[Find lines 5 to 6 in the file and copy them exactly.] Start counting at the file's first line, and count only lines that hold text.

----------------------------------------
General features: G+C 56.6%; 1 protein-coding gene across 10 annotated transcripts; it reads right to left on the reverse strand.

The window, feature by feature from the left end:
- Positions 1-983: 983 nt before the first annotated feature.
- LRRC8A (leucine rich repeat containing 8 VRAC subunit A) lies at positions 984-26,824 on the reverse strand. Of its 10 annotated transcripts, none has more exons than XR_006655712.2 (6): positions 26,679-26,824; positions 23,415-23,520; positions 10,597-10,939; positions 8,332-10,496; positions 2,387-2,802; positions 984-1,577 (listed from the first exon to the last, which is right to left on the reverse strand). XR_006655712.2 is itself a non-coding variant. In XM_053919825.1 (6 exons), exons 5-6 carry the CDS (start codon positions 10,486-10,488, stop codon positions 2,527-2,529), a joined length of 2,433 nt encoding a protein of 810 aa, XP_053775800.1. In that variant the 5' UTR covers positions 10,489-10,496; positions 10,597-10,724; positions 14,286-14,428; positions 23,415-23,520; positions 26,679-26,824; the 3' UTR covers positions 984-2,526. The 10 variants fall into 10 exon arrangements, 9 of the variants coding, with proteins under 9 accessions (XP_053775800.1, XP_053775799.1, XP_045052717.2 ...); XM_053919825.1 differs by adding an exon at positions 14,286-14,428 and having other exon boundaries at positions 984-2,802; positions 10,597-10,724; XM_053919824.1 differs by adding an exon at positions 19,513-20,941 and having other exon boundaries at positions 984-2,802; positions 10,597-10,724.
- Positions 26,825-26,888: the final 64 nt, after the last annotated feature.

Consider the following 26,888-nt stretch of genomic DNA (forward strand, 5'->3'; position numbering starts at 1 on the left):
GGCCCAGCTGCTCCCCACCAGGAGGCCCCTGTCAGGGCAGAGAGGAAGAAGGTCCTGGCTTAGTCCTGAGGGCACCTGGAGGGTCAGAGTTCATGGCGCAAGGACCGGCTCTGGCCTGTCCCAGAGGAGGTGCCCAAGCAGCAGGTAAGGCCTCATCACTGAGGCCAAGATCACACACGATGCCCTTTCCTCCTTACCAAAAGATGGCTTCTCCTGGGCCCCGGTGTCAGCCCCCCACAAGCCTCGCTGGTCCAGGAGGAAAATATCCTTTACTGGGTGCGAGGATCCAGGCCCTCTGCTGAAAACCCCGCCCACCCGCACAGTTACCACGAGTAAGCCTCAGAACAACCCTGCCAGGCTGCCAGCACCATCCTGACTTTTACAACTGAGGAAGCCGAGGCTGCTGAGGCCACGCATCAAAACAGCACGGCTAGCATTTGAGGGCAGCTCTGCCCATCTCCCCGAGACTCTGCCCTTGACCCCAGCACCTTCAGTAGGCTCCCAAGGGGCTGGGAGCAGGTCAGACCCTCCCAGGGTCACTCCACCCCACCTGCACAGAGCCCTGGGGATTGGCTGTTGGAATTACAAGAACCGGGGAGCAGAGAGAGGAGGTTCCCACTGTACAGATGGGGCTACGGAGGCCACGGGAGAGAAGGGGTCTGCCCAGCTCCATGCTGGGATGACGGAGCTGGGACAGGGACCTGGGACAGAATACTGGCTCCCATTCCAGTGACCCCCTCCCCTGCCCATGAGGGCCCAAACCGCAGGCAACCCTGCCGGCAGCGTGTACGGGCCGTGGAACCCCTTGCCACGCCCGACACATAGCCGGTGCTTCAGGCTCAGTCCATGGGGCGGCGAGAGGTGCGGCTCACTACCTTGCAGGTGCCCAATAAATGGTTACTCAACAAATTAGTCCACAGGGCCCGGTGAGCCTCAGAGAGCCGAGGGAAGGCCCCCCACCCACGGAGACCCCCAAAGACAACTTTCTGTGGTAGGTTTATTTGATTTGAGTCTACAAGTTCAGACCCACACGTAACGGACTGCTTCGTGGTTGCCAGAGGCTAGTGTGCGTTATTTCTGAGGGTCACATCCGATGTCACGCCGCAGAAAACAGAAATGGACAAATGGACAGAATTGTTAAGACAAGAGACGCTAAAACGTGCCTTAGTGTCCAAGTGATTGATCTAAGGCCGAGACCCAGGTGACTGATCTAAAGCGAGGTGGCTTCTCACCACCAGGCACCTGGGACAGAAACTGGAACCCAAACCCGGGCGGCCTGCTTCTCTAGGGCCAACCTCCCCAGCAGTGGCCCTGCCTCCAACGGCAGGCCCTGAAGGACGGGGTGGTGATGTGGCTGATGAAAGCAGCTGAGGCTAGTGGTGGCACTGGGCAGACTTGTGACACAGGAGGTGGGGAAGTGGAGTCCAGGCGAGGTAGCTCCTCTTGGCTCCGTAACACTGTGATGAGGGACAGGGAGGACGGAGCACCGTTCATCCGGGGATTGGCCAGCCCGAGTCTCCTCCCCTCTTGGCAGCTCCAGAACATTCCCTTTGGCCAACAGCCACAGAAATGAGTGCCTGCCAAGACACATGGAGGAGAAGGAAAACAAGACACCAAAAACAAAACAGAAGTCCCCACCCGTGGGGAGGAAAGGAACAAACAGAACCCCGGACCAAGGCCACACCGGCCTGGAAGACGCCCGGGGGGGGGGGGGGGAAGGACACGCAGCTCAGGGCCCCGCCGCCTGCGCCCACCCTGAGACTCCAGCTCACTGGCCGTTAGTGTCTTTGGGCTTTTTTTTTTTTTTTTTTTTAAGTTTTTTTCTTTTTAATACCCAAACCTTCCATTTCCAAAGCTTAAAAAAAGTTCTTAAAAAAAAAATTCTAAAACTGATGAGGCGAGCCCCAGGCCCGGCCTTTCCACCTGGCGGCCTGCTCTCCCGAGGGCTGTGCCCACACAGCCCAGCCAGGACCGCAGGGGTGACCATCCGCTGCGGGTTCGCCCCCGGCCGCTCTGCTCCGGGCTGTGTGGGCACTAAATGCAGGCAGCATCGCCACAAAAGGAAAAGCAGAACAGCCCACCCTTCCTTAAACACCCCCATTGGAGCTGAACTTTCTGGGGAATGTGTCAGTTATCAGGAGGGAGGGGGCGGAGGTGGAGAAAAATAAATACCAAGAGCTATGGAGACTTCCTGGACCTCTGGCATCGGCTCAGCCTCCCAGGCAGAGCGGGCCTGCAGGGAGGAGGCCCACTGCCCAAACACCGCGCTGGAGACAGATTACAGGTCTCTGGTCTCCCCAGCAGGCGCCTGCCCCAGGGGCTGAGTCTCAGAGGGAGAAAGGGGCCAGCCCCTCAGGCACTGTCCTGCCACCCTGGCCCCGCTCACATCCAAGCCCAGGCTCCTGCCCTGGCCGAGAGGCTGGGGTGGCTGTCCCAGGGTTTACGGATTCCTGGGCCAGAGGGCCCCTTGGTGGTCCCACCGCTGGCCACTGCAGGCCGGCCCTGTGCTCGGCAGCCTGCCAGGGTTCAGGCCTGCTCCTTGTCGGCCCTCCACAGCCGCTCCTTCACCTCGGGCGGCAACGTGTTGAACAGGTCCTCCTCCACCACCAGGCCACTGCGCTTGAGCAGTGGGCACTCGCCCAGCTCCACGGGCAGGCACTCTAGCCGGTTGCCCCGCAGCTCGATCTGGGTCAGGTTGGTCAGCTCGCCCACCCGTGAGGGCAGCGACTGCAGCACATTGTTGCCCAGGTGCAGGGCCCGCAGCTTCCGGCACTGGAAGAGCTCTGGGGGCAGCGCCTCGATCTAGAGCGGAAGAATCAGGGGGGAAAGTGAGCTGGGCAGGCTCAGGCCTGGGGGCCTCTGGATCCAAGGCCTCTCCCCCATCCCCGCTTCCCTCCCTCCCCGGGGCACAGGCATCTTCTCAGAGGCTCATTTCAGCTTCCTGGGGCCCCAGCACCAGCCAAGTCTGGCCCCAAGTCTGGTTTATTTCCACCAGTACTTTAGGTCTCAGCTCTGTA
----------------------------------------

- Positions 26,825-26,888: the final 64 nt, after the last annotated feature.

Consider the following 26,888-nt stretch of genomic DNA (forward strand, 5'->3'; position numbering starts at 1 on the left):